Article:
You might be surprised to know that at one time, reading and reading aloud were synonymous. It was especially common to read aloud when books were scarce and literacy levels low. There is a sense to this. Books and other forms of the written word are a way of storing human speech, whether it is our stories or our history or our ideas about matters of ultimate concern. Much of the New Testament consists of letters that were read aloud in the churches to which they were written. Likewise, the Psalms were Israel’s prayer and song book.
I posted the question in the title of this post recently on Facebook. I found out that quite a few people read aloud, and for a variety of reasons.
Perhaps the most popular is reading to children and grandchildren, one of my own favorite reading aloud experiences. One person even reads to her dogs (they are in the middle of The Adventures Robin Hood at present!). Others read aloud to children in Sunday Schools and libraries.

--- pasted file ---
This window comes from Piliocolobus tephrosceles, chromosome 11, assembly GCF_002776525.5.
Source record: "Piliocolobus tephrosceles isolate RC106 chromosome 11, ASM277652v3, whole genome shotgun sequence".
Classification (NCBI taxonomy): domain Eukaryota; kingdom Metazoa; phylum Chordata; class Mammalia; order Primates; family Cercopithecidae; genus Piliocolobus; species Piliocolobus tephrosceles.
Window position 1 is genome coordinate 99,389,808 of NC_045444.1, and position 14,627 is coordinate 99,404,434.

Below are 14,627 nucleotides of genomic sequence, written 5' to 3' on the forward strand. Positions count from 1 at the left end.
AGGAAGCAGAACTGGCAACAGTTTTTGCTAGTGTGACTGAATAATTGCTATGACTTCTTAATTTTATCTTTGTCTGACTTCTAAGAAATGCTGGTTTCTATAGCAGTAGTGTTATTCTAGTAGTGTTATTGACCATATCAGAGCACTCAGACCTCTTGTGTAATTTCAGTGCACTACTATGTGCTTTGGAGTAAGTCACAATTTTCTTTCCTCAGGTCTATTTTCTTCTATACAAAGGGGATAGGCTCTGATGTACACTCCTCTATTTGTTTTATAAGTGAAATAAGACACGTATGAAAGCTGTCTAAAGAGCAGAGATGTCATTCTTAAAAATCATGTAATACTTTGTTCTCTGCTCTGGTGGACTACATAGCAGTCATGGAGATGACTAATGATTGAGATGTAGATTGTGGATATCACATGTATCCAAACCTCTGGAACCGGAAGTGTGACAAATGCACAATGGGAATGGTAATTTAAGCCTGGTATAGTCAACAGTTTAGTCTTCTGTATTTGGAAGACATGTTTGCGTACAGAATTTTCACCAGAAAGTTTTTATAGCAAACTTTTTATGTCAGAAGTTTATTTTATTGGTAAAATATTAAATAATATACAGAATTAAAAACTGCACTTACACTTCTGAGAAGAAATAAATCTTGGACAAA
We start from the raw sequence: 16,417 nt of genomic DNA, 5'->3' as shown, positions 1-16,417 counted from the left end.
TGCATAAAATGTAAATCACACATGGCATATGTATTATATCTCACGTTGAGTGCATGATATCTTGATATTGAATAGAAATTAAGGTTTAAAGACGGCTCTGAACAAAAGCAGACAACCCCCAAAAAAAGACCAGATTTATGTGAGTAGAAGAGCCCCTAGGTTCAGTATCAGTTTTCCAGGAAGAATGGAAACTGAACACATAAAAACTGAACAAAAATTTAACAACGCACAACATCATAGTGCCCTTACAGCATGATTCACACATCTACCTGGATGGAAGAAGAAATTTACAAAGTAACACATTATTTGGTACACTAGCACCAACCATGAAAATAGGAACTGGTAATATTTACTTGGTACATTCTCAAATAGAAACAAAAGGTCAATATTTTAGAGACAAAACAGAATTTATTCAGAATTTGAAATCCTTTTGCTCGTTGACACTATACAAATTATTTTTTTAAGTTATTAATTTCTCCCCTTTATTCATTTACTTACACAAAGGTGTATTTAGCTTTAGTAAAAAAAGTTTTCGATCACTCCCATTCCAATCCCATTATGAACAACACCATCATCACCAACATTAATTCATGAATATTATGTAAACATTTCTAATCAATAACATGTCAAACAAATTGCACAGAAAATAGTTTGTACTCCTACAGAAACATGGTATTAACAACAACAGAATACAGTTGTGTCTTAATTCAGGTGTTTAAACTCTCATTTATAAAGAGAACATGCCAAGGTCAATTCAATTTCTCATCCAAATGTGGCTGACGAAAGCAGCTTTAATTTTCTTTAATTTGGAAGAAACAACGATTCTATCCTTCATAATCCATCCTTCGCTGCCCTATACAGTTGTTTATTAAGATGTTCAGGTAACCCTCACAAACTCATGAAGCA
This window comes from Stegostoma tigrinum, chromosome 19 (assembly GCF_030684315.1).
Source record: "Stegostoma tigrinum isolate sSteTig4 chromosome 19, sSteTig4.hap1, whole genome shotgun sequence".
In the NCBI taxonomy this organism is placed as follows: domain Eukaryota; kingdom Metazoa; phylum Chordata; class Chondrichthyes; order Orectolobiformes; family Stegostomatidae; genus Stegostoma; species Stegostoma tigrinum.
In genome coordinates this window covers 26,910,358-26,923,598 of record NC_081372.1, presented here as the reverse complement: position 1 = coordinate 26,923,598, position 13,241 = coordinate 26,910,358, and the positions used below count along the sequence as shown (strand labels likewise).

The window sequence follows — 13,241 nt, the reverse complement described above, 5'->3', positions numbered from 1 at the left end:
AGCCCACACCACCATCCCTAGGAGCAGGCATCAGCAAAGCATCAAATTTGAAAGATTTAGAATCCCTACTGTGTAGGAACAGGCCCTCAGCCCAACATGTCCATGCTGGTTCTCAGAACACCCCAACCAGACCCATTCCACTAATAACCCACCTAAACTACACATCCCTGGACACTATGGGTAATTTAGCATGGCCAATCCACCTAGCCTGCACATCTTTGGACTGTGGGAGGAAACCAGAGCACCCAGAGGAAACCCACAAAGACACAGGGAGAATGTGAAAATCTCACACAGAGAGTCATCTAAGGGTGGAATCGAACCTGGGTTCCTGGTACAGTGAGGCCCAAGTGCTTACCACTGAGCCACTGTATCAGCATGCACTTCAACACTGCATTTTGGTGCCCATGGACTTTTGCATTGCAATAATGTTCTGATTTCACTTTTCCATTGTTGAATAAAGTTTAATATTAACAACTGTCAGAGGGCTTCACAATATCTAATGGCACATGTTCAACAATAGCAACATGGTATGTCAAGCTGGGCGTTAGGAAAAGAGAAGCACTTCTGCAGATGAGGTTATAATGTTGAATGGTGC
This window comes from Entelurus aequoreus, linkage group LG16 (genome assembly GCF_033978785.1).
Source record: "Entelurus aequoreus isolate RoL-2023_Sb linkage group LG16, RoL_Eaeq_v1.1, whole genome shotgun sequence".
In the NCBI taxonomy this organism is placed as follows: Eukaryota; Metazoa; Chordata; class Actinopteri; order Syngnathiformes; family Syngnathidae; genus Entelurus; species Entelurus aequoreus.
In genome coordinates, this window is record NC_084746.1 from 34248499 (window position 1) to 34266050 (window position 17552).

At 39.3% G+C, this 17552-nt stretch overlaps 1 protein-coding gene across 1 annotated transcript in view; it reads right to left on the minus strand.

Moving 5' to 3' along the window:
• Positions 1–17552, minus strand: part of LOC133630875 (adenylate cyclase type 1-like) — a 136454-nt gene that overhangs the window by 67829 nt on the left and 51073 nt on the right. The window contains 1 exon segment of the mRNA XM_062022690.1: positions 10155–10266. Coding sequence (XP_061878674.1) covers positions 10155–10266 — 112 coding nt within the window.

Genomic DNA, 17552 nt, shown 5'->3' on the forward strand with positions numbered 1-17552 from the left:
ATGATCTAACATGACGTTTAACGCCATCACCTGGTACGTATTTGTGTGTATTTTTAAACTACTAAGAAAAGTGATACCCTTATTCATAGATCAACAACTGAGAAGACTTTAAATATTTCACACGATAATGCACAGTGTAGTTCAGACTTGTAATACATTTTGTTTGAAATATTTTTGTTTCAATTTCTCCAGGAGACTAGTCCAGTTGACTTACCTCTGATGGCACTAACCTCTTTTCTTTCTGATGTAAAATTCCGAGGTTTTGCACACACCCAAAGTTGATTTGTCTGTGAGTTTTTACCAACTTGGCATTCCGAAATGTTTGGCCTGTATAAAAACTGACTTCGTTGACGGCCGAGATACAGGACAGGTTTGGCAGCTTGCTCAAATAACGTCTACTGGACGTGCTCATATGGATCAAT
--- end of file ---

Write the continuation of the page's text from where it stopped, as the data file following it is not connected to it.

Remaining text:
Some of our reading aloud is simply to share something delightful we’ve found. My wife certainly has endured that!
There are certain forms of literature that derive from oral discourse. Sermons, sacred texts, lectures, prayers, and poetry are good examples. One person wrote, “I read poetry out loud to myself, especially poems I am working on memorizing.” Several mentioned reading out loud in the context of memorizing.
We read out loud to comprehend. For some, it helps in noisy settings. I find reading dense writing aloud sometimes makes it more intelligible.
Some of us read aloud when we are reading a language that is not our first language. Perhaps it helps with the comprehension, and sometimes for the rhythms of the language.
One of the most delightful practices I read about were adults who read aloud to each other. One couple took turns driving and reading on long trips. My favorite was this one:
I did so as a school librarian, and have read aloud in the evenings to my husband for 44 years. His and my preferences are generally similar, although slogging through the Iliad recently was tough for me, and Pride and Prejudice was enough Austen for him.
I thought that was quite lovely, and loving, that each would work hard to grasp something that the other loved. I wondered if this was what many others did in the days before television and streaming services.
I’m reminded that the rise of audiobooks also reflects that we love being read to, whether we are children or adults.
This leads me to wonder how often writers think about their works being read aloud, about written words becoming spoken words?